Doctoral Dissertations

Date of Award


Degree Type


Degree Name

Doctor of Philosophy



Major Professor

Alvin G. Burstein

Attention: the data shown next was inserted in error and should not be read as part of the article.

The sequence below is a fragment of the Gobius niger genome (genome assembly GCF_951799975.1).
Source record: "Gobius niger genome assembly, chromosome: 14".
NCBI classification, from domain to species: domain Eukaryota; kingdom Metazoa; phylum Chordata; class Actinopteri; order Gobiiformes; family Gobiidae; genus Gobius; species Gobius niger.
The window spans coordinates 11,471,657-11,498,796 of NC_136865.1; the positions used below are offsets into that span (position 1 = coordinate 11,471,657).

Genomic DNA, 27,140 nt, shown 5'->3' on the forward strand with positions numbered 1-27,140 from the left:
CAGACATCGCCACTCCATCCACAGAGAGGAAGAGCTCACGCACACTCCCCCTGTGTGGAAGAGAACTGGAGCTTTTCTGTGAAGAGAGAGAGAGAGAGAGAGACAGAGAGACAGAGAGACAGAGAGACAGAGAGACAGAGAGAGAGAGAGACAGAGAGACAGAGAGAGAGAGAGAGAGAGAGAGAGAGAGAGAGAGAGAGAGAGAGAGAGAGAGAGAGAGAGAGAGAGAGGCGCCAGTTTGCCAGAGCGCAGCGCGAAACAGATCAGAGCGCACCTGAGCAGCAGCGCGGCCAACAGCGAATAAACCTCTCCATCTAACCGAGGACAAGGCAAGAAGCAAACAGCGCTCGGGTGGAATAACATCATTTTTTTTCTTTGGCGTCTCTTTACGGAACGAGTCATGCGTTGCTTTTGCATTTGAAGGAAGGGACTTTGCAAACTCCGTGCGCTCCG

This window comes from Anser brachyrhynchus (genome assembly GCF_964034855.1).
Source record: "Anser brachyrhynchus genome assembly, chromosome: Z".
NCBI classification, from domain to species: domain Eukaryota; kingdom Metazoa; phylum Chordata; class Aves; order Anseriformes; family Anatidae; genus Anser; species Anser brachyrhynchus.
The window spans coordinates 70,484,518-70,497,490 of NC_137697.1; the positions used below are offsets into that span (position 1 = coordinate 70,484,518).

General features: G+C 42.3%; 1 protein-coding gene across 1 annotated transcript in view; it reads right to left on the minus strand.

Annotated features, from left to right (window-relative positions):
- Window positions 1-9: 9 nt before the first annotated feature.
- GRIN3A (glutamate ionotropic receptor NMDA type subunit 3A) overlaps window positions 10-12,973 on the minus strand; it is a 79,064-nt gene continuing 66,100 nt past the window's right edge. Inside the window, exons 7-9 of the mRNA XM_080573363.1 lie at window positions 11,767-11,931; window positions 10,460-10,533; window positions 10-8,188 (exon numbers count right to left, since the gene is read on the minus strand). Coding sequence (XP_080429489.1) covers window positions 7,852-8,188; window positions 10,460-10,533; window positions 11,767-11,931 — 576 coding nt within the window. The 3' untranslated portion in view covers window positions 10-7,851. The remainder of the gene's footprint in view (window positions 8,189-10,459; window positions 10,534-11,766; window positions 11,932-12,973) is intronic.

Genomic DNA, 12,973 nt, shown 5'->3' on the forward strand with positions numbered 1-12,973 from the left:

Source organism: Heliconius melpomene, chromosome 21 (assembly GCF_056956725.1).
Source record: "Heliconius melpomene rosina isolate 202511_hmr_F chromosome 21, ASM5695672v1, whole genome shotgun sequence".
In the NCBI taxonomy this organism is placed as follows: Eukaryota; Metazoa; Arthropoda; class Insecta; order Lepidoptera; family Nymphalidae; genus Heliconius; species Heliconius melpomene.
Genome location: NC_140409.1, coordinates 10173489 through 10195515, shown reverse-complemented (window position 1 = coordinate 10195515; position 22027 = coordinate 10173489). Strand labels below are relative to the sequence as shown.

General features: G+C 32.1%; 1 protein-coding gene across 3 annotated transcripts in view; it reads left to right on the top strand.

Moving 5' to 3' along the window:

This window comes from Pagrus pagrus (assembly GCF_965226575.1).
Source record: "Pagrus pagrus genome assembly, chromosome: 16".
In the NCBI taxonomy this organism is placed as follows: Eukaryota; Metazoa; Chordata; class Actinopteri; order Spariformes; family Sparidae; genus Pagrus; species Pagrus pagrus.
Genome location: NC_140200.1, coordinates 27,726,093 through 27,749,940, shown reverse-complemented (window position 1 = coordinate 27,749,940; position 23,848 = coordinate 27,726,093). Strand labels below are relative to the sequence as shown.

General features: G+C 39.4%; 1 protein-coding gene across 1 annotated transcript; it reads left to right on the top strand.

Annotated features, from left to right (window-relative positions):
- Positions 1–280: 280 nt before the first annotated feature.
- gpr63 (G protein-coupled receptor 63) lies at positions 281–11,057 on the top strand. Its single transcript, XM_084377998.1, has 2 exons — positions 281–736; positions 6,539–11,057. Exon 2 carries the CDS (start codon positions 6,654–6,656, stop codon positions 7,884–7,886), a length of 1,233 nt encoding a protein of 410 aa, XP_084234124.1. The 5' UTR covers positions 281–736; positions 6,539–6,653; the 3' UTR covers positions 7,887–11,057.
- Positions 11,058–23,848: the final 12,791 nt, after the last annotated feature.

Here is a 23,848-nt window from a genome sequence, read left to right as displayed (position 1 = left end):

Over the past two decades, termination of a marriage by divorce has become increasingly common in our society. However, little information is available concerning the impact of psychotherapy on the nature of post-divorce love relationships which people form. The primary intent of this research project was to examine whether divorced women who have been in insight-oriented psychotherapy were less likely than women who had not been in therapy to become seriously involved with men who possess personality characteristics that are similar to those of their ex-husbands. Two groups of 20 subjects each were interviewed and administered the Leary Interpersonal Adjective Checklist. All subjects were divorced women who were currently in serious relationships with men lasting at least six months. One group had not been in therapy, while the other had been in insight-oriented psychotherapy for at least six months prior to or after their divorce. A rater assessed personality characteristics of the boyfriend and ex-husband by performing Q-sorts on the interview data and completing an Overall Evaluation form. Nonparametric statistics were used in the data analysis. The results indicated that there was no significant relationship between participation in psychotherapy and choice of a mate unlike the ex-husband. However, certain patterns emerged during the data analysis: (1) The therapy group tended to have selected a boyfriend who was either very like or not at all like the ex-husband; whereas no such relationship was found for the nontherapy group; (2) For the therapy group, greater changes in self-maturity and maturity of the current relationship were associated with a greater dissimilarity between ex-husbands and boyfriends, while no such relationship was found for the nontherapy group; (3) The therapy group appeared to be less identified at a conscious level with their mothers than the nontherapy subjects; (4) Therapy subjects reported more similarity between their ex-husbands and boyfriends than the nontherapy groups. The potential significance of these findings, along with the methodological errors inherent in the study and future areas of research were discussed.

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